• While a total of 90 private drinking water wells were identified for sampling, the Department was awaiting permission to conduct sampling at 46 private residences in the community. Some have declined sampling.

 

CLAIM: “Of the 80 to 90 wells in a mile radius around the college, 17 wells were tested.”

 

FACTS:

  • This is wrong. The Department has sampled 44 wells. The Department was only able to sample wells on properties of private residences after receiving permission from the owner of those residences.
  • Including the Fire College, nine wells have shown exceedances for PFOS/PFOA.
  • Of those showing exceedances, the Department is actively aiding the homeowners in remediation.

 

INACCURATE REPORTING ON ALTERNATIVE WATER SUPPLIES

 

The Herald inaccurately reported that the Department’s employees were to instruct residents not to utilize an alternative water supply. The Department has public health professionals who live in the area and faithfully serve their community and care about its residents. Residents were informed that if they preferred, they could choose to use an alternative water supply for drinking, cooking or brushing teeth while they waited for their results to be received.

 

INACCURATE REPORTING ON THE OPEN HOUSE

 

While the Herald reported that an Open House was rescheduled due to Hurricane Michael, it failed to report that the department continuously provided information and answered questions on conference calls beginning in September. The Open House was one additional method the department used to provide information.

 

BELOW IS A FULL TIMELINE OF SAMPLING ACTIVITIES

 

Date

Action

September 6, 2018

DEP contacts Florida Department of Health (FDOH) and the Florida State Fire College with certified sampling results they collected from the College.

September 9, 2018

Supplies of bottled water were made available by the DEP's Water Supply Restoration Program on September 9, 2018. The Fire College will continue to have access to an alternative water supply until water Quality has been restored.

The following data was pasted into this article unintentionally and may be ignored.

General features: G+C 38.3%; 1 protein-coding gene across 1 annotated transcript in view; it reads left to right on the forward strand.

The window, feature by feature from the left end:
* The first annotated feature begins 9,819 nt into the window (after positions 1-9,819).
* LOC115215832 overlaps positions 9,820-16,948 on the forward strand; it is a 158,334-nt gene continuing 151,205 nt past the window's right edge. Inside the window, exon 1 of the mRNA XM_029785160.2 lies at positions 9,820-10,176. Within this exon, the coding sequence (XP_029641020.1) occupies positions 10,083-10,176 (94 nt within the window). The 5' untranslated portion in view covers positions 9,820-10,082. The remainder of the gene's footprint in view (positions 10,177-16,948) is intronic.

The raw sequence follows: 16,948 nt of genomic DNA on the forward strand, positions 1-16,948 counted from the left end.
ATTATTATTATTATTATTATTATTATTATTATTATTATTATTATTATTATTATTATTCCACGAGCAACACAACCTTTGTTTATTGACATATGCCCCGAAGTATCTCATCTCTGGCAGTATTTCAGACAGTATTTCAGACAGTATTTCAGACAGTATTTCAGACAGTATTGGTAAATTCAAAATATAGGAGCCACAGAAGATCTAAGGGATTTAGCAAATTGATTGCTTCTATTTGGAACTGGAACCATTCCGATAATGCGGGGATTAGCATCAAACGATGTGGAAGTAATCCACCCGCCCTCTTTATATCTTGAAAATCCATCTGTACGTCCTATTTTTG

September 10, 2018

Additional planning conference calls were held to refine sampling plans. Participants included multiple personnel from the Fire College, Florida Department of Financial Services (DFS), FDOH employees from the Central Office and local county health department, and DEP.

September 12, 2018

FDOH staff visit the Fire College cafeteria to further inform the kitchen manager and staff and ensure that an alternative water source was being used for food preparation.

September 13, 2018

The Fire College informs its faculty, students and stakeholders of initial sampling results and provided information from DEP and FDOH prior lo the scheduled open house.

September 13, 2018

FDOH ordered sampling kits to conduct sampling of drinking water wells.

September 28, 2018

FDOH received sampling kits that were ordered from the lab to sample drinking water wells. Because the study of PFOS and PFOA are still new, special kits have to be ordered from a lab that has equipment capable of analyzing PFAS.

October 2-3, 2018

FDOH conducts sampling from drinking water wells in the area.

October 16, 2018

Open House scheduled with DEP and Fire College. Rescheduled due to Hurricane Michael.

Ongoing

FDOH and DEP remain in constant communication with the Fire College to ensure faculty and students remain informed and continue to have access to an alternative drinking water supply until water quality is restored through the modification of the existing well and installation of a filtration system.

November 2, 2018

The certified results for the first round of sampling that occurred in the first week of October were given to the Department (FDOH) on November 2, 2018.

November 5, 2018

Letters were delivered in person to residents whose drinking water wells had results above the Health Advisory level.

December 4, 2018

Open house was held with DEP and the Fire College to allow staff and trainees to learn more about the ongoing groundwater study.

December 4-present

An additional 24 wells have been sampled with pending results. To date, FDOH has made contact with nearly 90 people regarding sampling. This includes collecting 40 samples from 37 properties and attempting to arrange sampling for an additional 46. FDOH and DEP will continue to sample areas of concern, educate the public and work on long-term mitigation strategies.

 

Click here for more information on PFOS and PFOA and potential health effects.

 

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The department, nationally accredited by the Public Health Accreditation Board, works to protect, promote and improve the health of all people in Florida through integrated state, county and community efforts.

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Correction: Jan. 03, 2019 - 5:48 PM ET

Added timeline table to page, also updated press release pdf with timeline.